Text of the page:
So now the stage is set for a straight up challenge to Ms. Jacobs; it is only the second time that Rhoda has gotten a black woman: one on one. The last time it happened was in 1990, when former school-board member Melissa Pressley was substituted for Ernie Foster. Ernie had collected signatures to run against Rhoda, while at the same time he was driving around the district in a car he owned: that carried Florida license plates. A simple check turned up that he owned property in both Florida and the 42nd District; but guess where he had last voted from? You got it: Florida. He didn’t change his registration in time to qualify as a candidate in the democratic primary; you need a year from the September before. USA-born Melissa ran a half-assed candidacy given her late entry, and this was unfortunate: she was stomped.
For years, many in the district have been saying that a Caribbean woman one on one against Rhoda Jacobs has a good shot of defeating her: we will see. With 32 days to the primary, Ms. Adolphe has an opportunity that very few of Rhoda’s challengers have had: a real chance to win this seat.
I say this because many voters are hungry for “change” and this may spike the turnout in Barack Obama’s year (so far); and any up tick in turnout in this district is sure to benefit Ms. Adolphe. I also say this because Ms. Adolphe has come a long way as a candidate since she first showed up six years ago. She called me on Father’s Day to wish me greetings, and we were engaged in an hour-long conversation where Ms. Adolphe showed a refreshing command of many issues facing us here in the city. It is obvious that she has been doing her home work and boning up on issues salient to the district. With a fairly sizeable Haitian-American voter-base as a start, and with the energy from the recent victory of fellow countryman Matthew Eugene (City Council/40), Michele Adolphe could pull off an upset. This is not a prediction, it is only an observation.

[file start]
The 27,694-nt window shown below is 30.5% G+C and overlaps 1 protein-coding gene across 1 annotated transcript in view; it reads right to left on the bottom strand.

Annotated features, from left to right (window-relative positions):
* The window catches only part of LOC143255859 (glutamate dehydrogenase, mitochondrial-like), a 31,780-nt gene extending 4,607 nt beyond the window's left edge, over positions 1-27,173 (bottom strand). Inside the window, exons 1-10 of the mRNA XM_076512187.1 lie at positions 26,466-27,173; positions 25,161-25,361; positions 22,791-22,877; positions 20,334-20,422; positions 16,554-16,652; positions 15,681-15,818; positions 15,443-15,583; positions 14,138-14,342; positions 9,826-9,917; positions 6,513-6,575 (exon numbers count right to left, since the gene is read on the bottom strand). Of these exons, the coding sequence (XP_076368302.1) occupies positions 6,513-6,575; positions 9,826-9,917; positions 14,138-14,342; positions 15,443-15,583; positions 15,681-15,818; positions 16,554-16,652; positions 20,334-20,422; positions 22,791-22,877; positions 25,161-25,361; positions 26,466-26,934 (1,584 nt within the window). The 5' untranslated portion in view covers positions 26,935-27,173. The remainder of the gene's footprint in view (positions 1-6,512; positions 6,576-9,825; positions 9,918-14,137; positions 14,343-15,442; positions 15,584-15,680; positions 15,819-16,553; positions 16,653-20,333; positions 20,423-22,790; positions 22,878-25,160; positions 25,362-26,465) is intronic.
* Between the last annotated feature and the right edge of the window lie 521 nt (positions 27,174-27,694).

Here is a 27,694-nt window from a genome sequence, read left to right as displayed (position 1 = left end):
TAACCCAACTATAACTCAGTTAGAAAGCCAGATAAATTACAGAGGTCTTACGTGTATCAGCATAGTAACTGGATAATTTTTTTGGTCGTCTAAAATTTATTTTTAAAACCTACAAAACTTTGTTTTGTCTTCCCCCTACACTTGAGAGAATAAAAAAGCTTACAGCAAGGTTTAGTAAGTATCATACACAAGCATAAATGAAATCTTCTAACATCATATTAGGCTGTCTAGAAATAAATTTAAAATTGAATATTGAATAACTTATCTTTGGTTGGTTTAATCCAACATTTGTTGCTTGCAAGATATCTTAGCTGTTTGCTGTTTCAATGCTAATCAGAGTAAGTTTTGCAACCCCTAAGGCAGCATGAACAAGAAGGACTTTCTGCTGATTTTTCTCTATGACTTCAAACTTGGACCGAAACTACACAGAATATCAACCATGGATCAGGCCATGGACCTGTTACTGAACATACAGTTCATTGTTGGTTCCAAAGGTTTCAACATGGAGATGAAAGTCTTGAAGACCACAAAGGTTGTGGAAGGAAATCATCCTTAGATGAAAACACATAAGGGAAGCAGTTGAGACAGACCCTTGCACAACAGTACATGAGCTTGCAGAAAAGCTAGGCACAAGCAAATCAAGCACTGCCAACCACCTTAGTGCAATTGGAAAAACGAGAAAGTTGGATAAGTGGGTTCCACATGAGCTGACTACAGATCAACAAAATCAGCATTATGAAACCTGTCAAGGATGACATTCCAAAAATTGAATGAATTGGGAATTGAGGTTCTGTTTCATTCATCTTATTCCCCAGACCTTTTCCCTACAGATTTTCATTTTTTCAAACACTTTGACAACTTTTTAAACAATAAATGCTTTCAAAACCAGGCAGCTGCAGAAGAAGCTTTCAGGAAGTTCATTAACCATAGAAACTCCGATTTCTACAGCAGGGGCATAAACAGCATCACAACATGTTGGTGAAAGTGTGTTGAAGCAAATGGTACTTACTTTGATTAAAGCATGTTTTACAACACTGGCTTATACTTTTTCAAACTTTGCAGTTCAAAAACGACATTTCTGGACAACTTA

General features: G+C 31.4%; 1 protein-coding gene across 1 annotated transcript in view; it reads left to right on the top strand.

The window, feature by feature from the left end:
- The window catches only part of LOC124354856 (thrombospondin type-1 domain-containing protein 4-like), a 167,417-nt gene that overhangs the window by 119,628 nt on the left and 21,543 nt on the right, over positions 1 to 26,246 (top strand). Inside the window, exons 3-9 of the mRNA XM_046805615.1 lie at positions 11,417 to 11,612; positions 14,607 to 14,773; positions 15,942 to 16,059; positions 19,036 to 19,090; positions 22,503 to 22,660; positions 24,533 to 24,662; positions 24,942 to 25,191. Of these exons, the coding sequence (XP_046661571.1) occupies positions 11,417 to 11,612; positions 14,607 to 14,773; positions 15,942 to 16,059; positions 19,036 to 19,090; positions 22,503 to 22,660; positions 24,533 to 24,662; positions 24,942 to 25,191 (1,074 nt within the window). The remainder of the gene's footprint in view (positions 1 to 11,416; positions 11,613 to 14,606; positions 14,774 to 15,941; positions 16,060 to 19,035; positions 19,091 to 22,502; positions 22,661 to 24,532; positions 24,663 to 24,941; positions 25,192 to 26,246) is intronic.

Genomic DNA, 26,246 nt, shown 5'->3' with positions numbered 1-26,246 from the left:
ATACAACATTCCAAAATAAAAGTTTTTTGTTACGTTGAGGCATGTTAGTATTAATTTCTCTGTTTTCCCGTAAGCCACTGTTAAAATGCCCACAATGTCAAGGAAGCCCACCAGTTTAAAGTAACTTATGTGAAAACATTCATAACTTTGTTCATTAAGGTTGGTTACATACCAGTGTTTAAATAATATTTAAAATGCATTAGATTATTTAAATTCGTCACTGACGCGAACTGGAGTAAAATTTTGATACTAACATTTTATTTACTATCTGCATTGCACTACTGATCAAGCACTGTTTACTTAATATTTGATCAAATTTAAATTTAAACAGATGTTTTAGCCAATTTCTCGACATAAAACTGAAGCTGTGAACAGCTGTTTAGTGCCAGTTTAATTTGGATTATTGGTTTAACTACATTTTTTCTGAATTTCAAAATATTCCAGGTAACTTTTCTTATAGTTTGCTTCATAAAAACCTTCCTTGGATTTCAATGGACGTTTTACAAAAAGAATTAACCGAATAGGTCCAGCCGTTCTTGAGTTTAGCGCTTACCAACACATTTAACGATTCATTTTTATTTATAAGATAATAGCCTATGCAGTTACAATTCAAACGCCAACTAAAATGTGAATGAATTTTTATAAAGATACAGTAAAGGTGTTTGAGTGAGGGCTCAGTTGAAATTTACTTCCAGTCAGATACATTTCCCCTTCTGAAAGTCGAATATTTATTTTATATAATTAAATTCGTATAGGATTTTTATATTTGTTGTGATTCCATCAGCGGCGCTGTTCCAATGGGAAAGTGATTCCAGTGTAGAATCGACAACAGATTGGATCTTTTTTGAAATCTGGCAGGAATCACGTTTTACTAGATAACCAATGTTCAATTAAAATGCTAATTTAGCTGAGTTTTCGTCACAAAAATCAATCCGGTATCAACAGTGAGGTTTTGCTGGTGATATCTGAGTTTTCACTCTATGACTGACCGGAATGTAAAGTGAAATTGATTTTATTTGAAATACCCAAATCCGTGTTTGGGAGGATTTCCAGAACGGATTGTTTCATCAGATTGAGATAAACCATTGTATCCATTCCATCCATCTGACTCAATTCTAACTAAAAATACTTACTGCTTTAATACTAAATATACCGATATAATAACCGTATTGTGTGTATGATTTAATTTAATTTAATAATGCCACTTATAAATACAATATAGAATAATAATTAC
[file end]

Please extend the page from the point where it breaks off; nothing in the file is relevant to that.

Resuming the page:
Rhoda Jacobs is still a strong favorite to win this race and retain her seat in the assembly; however, don’t be surprised if Ms. Adolphe does well here -once she is able to raise the money needed to execute the elements that guarantee a good performance. If she mails four or more times to a wide universe (beyond super-prime), and coalesces her home bases (Haitians and other Caribs), she may be able to give Rhoda a run for the money. If she doesn’t execute then she will be another scalp for Brooklyn’s number one political survivor: Rhoda Jacobs.
Ms. Adolphe faces an uphill task here. She needs to reach out to many who are beyond her natural base. She also needs to create some energy and excitement, in a district where the primaries are usually flat and listless. If she injects some life into this campaign it will benefit her tremendously. A thirty year incumbent is no easy target; Michelle Adolphe will need a little luck along the way.
Stay tuned-in folks.